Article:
The etched plates are by Daniel Niklaus Chodowiecki (1726-1801), born in Poland but who spent most of his life in Berlin and became the director of the Berlin Academy of Art. His largest folding plate depicts the realization of Ziegenhagen’s utopian project, featuring [above] the author on horseback surveying the busy scene of the community in action. The frontispiece [top] shows a lecture hall with its tall walls filled with illustrations of natural history and students packed into the benches. Six other etchings depict classroom scenes, including a scene with older children in a laboratory, a ‘Kunst-Kammer’ in the background, being taught how to dissect a pig.

 …Love me in my works,
Love order, proportion, harmony!
Love yourselves and your brothers!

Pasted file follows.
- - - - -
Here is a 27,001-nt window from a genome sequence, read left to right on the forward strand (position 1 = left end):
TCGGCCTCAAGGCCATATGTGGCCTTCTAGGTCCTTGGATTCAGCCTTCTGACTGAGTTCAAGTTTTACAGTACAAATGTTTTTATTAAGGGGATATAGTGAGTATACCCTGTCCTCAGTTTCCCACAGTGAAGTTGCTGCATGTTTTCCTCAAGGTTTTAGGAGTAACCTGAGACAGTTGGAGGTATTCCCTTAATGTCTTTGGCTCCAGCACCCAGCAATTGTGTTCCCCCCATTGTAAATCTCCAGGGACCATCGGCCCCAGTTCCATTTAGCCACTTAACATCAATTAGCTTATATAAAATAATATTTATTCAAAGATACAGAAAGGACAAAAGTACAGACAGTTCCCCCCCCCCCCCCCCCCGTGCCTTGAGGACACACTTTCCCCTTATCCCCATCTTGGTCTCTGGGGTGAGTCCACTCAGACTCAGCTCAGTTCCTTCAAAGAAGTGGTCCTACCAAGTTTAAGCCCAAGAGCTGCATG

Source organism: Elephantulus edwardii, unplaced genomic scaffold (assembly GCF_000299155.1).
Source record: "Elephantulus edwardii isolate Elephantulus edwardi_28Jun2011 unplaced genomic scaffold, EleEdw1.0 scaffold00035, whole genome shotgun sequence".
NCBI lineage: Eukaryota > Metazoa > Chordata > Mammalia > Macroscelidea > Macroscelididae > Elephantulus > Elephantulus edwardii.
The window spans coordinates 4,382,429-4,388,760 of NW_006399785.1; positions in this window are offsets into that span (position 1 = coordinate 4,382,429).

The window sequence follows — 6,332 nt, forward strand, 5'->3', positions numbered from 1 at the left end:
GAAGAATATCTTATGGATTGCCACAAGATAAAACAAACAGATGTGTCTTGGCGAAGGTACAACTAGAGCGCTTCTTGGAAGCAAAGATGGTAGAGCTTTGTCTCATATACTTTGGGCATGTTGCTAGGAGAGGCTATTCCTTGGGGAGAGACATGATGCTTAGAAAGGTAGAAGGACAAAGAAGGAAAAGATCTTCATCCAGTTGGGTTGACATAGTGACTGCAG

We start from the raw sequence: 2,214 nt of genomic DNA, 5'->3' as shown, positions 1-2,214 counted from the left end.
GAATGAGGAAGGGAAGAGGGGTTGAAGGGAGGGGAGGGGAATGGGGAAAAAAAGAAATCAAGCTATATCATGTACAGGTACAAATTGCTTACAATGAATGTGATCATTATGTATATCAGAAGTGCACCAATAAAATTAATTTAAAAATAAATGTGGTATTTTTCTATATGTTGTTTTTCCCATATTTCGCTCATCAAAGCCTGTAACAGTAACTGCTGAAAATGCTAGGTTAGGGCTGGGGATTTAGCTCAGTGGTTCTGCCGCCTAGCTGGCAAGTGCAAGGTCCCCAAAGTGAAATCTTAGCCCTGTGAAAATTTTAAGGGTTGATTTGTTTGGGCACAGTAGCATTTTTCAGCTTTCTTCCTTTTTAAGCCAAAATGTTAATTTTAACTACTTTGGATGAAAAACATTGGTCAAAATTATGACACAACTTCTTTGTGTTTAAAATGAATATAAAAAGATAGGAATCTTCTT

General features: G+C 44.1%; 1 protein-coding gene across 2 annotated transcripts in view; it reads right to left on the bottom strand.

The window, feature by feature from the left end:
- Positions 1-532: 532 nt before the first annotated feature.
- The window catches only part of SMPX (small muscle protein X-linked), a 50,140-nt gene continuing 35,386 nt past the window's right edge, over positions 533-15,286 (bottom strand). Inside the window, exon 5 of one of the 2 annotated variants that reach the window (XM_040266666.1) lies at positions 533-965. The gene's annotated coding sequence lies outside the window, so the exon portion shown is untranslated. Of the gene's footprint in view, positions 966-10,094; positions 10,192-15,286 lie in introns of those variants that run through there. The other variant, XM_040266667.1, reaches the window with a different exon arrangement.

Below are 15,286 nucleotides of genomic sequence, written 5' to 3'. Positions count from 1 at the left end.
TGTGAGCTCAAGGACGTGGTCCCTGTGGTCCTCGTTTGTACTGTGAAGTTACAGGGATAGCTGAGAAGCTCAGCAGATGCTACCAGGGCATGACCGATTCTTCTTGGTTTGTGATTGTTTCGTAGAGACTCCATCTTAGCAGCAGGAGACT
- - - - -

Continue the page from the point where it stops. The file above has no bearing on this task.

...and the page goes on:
Strength and beauty shall be your ornament
And clarity of understanding your nobility.
Hold out the brotherly hand of everlasting friendship;
It was delusion, not truth, that withheld it for so long.

Winsor & Newton watercolor paintbox

Gambose; raw sienna; yellow ocher; chro.yel.pale; chro.yel.deep; burnt sienna // vermilion; light red; chimson lake; purple lake; new blue; prussian blue // emerald green; hooker’s grn.2; brown pink; neutral tint; burnt umber; lamp black

What is Gambose? It’s a bright mustard yellow, with a great story attached to it:

Read the story of Hooker’s Green:

What is a Lake color? A lake pigment is an insoluble material that colors by dispersion. Lakes are basically a pigment which has been manufactured from a dye by precipitating a soluble dye with a metallic salt. The resulting pigment is called a lake pigment. These are often used to color food.